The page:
Pizza Mike's Says Goodbye — The Great Food Truck Race

By: Sarah De Heer
nonna's kitchenette and pizza mike's

Host Tyler Florence (right) welcomes Nonna's Kitchette and Pizza Mike's teams to Amarillo as seen in Food Network's The Great Food Truck Race, Season 3.

Photo by: David Bowser ©Copyright 2012, Telesivion Food Network, G.P. All Rights Reservied.

David Bowser, Copyright 2012, Telesivion Food Network, G.P. All Rights Reservied.

The third season of The Great Food Truck Race took the remaining six trucks to Amarillo, Texas, this week, and while the contestants are starting to learn the ropes of the food truck industry, they weren’t without newbie difficulties this challenge. With a grand prize of $50,000 on the line and the chance to keep their truck, each team tries to pull out all their tricks to stay in the game, but ultimately one truck must go each week. Every Sunday night, FN Dish will bring you exclusive exit interviews with the latest Food Truck contestants to get the boot.

There’s no doubt Pizza Mike’s is used to hardship: Mike’s restaurant career ended three years ago with a fire that destroyed his restaurant completely. But that didn’t stop him. Along with friends Pat and Gino, Mike battled through challenges on his food truck, and Pizza Mike’s even secured second-place spots two weeks in a row. Even though they had to hand their keys back to Tyler this week, this team has much to be proud of and many lessons to take back with them.

Tyler gave each truck $500 worth of seed money this week, and you followed up by saying, “I can make $500 last three or four days.” You ran out of food during the first challenge while everyone still had strong lines. What happened?

leg of lamb

Carlo Borgia with Pizza Mike's gathers a crowd as seen on the Food Network's The Great Food Truck Race, Season 3.

Photo by: David Bowser

David Bowser

The first challenge was to create and sell a ballpark special at the Amarillo Sox baseball stadium, where we served our Italian beef sandwich. I don’t think you can get more all-American than baseball and beef. We were prepared to sell over the weekend and our pizza crust was being prepared by a local baker. Considering the “curve ball” Tyler threw at us, and having no pizza to sell on a pizza truck, we were behind probably a few hundred dollars compared to the others. At that point I really wasn’t too upset because we had the entire weekend left, and I was confident we could make up for it.

The reason we ran out of food was because we were busy, and I believe we outsold the others at that point. We did have some waste that wouldn’t happen in my restaurant. This was attributed to using a flat-top grill to grill pizza instead of baking it. Along with Under the Crust, we were the only team that needed to bake our products.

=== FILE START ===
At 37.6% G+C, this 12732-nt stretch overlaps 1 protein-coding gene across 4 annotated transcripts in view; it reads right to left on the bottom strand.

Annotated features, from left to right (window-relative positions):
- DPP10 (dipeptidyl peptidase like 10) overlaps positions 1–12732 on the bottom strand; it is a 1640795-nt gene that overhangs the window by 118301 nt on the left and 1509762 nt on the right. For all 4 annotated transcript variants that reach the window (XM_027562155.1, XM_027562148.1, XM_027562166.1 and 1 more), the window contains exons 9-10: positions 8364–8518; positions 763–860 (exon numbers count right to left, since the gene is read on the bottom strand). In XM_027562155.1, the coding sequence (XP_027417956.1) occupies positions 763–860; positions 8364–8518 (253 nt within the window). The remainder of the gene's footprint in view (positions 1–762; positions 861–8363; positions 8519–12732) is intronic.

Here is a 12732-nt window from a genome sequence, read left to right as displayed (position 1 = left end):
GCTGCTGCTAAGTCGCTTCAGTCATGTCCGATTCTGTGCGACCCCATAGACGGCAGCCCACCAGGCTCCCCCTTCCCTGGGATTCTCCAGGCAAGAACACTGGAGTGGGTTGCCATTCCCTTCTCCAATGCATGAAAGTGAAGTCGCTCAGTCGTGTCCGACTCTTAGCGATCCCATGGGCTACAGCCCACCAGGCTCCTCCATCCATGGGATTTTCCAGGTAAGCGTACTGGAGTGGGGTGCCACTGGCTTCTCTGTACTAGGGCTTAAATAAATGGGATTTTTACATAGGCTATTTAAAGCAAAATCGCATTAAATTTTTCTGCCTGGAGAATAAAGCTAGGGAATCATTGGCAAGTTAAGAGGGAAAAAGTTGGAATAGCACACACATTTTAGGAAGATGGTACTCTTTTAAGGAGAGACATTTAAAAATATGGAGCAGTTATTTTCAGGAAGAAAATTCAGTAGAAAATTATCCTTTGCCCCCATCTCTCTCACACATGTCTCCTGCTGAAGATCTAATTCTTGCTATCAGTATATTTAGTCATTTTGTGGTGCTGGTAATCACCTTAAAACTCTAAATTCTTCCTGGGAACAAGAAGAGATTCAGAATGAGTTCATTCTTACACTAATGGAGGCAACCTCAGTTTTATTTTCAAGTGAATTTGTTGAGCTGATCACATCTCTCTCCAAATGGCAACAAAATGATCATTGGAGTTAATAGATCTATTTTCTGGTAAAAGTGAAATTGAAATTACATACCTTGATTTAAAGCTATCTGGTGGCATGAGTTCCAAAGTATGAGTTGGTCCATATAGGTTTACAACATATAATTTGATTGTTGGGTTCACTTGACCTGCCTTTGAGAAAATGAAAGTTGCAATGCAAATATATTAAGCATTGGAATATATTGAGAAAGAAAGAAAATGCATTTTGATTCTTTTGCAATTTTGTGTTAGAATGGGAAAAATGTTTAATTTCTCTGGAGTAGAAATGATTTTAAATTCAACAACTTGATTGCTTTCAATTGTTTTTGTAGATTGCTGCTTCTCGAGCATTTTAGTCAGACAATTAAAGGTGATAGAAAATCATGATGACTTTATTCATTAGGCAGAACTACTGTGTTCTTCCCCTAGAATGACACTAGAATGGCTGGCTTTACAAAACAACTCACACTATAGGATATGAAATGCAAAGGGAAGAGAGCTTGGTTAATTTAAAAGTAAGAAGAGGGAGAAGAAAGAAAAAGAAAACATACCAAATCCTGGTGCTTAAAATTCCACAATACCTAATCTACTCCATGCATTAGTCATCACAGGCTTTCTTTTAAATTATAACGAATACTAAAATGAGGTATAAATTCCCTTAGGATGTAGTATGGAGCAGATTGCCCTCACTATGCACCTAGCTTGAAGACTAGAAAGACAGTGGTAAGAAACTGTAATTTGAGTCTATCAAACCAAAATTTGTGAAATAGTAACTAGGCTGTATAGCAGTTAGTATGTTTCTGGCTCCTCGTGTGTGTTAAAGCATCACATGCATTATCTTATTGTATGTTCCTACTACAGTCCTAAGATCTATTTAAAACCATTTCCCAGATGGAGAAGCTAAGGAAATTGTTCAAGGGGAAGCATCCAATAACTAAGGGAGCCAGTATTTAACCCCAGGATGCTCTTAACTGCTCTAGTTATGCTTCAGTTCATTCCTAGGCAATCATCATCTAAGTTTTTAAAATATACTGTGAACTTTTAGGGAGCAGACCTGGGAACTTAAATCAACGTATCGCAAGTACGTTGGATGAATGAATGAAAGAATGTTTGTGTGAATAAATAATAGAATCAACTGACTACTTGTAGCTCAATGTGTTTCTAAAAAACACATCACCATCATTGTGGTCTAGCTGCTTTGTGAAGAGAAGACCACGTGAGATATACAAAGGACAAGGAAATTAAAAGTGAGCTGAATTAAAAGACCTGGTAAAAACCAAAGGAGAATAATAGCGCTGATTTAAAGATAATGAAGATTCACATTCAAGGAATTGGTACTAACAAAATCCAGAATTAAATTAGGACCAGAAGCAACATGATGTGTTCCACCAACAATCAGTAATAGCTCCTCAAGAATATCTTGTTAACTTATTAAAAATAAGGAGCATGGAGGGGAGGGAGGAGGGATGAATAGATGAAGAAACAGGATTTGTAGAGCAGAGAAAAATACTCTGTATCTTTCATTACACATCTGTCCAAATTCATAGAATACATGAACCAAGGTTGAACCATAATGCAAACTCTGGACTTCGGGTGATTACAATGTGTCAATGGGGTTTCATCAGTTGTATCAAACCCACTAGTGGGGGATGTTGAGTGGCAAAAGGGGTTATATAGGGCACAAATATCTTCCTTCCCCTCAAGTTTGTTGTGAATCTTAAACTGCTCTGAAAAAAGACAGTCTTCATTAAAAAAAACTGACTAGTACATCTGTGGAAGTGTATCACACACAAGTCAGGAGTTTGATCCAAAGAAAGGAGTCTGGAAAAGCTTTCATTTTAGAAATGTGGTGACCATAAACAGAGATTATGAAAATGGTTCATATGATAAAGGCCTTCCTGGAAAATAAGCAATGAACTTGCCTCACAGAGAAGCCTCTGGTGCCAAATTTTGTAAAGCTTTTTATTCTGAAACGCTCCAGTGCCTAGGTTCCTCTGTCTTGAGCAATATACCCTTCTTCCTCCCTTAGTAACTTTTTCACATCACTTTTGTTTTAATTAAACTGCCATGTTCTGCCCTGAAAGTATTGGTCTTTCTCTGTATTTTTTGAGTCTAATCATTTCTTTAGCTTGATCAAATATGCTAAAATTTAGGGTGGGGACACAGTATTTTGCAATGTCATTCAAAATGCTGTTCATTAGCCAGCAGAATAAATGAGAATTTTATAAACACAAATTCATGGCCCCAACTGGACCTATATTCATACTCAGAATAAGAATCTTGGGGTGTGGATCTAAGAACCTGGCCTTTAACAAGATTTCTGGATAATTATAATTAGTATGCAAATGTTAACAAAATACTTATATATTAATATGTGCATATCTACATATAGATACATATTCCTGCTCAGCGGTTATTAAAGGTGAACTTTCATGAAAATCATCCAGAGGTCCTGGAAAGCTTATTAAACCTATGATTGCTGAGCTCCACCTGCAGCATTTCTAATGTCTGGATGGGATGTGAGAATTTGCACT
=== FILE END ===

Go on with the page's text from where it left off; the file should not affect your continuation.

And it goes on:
Between running out of food and having a boot on your car, your team was up against some pretty difficult barriers this week. In the end, you were only $400 apart from the second-to-last-place team. Did you ever try to use social media (Twitter, Facebook) to raise awareness of your location?

The boot was the killer because we had three great locations lined up for Sunday. First, we started out near a huge church on the outskirts of Amarillo, but it was too far off the grid. So that put us behind the eight ball time-wise. Next, we drove back into town to a great family event called Muttfest, a dog festival in a park with very few competing vendors. It was awesome. We were doing about $300 an hour. For the few hours we had left, the plan was to meet up with the other trucks for the final three hours. But, when they put the boot on us, we knew we were in trouble.

Looking back, using Facebook and Twitter to get the word out might have helped some, but I don’t believe it would have been enough to keep us in the race. Besides, at that time we were just learning about social media and weren’t too savvy with it, to say the least. Remember, Pat tagged us the “Rolling Grandpas.” All we needed was more time at any one spot this weekend and we would have been moving on in the competition.

What do you consider the most important tool in the food truck industry: active social media accounts or the perfect location?

I still believe location is the most important factor in being a successful food truck operator, after the quality of your food, of course. I know social media is changing the way the world communicates, but if you’re in a bad location or your food is poor quality, Twitter and Facebook won’t make people track you down or build repeat sales.

Any plans for a Pizza Mike’s brick-and-mortar or food truck in the future?

Yes! Actually, my truck is being completed as we speak. It is outfitted with double-deck stone Blodgett ovens, just like I had in my restaurant in Westerville, Ohio. So, Pizza Mike’s will be taking it to the streets real soon. We even have a Twitter and Facebook page now!

We thank Tyler for a great experience and a wonderful adventure.

Next Up

Pizza Mike's — Truck-a-Day

Friends Pat and Carlo will join Mike in this competition and help serve up his top-notch Italian recipes in their Pizza Mike’s truck, which is Mike's biggest chance to get back into the game.